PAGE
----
Congress Can Find Out if the Times’s Story On Comey’s Memo Is True

by Charles C. W. Cooke

It never stops. The latest bombshell is from the New York Times:

President Trump asked the F.B.I. director, James B. Comey, to shut down the federal investigation into Mr. Trump’s former national security adviser, Michael T. Flynn, in an Oval Office meeting in February, according to a memo Mr. Comey wrote shortly after the meeting.

“I hope you can let this go,” the president told Mr. Comey, according to the memo.

The existence of Mr. Trump’s request is the clearest evidence that the president has tried to directly influence the Justice Department and F.B.I. investigation into links between Mr. Trump’s associates and Russia.

Mr. Comey wrote the memo detailing his conversation with the president immediately after the meeting, which took place the day after Mr. Flynn resigned, according to two people who read the memo. The memo was part of a paper trail Mr. Comey created documenting what he perceived as the president’s improper efforts to influence a continuing investigation. An F.B.I. agent’s contemporaneous notes are widely held up in court as credible evidence of conversations.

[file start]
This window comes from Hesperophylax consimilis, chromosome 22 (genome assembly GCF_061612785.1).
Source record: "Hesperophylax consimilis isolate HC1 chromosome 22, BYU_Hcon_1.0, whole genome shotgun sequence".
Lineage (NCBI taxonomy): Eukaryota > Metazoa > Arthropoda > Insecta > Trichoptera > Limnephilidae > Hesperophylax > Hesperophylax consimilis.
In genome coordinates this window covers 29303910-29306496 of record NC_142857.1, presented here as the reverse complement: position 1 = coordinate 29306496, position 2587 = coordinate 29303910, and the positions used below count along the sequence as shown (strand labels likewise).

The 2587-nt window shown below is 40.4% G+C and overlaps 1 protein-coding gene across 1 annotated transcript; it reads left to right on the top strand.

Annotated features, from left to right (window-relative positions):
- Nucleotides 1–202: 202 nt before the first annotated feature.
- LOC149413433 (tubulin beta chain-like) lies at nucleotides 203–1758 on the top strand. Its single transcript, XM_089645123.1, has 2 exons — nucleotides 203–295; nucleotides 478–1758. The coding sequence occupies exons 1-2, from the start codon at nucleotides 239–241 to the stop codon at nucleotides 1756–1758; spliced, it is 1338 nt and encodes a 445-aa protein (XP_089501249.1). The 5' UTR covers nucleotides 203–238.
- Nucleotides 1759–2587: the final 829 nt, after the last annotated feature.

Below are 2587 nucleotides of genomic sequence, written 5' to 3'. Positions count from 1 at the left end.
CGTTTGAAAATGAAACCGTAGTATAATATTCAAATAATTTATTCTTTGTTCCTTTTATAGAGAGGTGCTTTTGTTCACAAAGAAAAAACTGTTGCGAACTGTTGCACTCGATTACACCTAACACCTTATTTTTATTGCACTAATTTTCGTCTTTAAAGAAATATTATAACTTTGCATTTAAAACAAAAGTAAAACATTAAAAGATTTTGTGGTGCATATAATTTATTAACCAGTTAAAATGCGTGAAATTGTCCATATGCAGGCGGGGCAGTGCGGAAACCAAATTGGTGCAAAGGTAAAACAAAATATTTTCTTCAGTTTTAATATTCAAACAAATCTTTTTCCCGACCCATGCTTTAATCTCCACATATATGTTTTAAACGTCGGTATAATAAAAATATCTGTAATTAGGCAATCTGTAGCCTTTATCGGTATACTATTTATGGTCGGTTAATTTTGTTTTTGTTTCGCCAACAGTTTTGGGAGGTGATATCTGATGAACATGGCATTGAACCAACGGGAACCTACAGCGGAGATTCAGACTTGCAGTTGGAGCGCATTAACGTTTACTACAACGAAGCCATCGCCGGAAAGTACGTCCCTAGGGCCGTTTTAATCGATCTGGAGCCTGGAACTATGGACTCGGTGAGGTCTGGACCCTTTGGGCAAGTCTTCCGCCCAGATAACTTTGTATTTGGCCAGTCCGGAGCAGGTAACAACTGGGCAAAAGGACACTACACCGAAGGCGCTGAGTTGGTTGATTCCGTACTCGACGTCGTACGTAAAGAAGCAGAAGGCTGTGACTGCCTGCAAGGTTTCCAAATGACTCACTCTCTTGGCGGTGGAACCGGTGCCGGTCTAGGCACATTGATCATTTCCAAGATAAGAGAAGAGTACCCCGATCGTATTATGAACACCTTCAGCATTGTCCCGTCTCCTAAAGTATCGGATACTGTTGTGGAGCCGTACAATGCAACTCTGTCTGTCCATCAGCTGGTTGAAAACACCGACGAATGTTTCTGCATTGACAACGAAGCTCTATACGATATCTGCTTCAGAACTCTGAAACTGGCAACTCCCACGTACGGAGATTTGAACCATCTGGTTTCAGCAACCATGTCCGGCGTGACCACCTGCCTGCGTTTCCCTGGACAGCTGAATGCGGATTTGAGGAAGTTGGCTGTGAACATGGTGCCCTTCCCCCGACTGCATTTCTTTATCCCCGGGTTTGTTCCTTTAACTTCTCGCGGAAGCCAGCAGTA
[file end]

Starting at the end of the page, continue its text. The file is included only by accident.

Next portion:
Mr. Comey shared the existence of the memo with senior F.B.I. officials and close associates. The New York Times has not viewed a copy of the memo, which is unclassified, but one of Mr. Comey’s associates read parts of the memo to a Times reporter.

Pretty explosive stuff, if true. 

Is it? Maybe. But at the moment it’s a little thin. The allegation comes “according to two people who read the memo.” And the Times hasn’t actually seen it:

The New York Times has not viewed a copy of the memo, which is unclassified, but one of Mr. Comey’s associates read parts of the memo to a Times reporter.

Know who can find out if it’s true? Congress. By subpoenaing the document. It should do so straight away.

UPDATE: Here’s Jason Chaffetz saying exactly the right thing:

 

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